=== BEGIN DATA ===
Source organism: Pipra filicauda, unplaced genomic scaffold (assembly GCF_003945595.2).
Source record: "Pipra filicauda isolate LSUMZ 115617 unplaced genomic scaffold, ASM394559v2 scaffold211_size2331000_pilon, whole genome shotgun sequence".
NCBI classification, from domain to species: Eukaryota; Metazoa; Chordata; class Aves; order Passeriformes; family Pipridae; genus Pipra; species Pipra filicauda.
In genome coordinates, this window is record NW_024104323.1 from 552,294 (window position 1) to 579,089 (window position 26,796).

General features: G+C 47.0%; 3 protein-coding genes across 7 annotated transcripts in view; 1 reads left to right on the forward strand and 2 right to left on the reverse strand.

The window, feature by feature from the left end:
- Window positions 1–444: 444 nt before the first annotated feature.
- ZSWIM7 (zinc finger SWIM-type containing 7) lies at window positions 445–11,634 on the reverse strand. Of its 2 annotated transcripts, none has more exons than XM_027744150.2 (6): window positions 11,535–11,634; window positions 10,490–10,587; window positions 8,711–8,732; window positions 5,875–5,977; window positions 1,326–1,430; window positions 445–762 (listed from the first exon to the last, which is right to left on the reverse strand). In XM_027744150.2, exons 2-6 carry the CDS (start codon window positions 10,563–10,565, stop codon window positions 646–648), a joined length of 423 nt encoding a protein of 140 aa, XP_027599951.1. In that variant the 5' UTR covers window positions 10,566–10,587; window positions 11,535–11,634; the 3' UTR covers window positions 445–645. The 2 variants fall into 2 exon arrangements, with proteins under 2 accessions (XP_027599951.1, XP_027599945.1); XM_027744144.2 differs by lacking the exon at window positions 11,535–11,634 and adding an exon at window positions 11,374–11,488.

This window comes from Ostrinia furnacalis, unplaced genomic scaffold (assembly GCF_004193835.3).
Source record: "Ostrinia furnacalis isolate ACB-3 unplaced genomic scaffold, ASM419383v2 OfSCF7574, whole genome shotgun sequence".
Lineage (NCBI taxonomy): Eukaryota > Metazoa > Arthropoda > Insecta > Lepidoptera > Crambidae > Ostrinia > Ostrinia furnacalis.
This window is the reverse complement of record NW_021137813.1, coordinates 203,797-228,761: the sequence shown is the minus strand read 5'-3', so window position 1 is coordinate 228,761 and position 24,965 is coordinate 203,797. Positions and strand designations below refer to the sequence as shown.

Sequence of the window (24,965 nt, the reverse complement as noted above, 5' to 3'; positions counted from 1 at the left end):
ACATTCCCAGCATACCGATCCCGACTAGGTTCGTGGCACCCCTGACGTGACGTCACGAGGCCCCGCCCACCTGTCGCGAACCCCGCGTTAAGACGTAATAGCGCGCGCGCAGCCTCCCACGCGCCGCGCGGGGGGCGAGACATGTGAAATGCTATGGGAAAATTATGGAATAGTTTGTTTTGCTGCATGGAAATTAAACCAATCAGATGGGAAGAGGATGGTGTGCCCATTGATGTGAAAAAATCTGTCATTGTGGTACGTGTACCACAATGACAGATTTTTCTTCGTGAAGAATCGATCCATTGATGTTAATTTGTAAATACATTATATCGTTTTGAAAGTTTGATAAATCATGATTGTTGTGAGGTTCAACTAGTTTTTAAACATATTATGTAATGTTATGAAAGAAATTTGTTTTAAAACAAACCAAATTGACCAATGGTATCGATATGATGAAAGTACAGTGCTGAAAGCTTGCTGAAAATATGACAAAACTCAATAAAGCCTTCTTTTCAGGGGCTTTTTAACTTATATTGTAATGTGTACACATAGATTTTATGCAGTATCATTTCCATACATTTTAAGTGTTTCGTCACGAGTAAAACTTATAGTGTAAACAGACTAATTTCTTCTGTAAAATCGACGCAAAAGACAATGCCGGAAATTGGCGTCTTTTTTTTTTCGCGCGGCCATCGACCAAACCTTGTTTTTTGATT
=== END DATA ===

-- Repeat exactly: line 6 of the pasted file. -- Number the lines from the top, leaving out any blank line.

The window, feature by feature from the left end: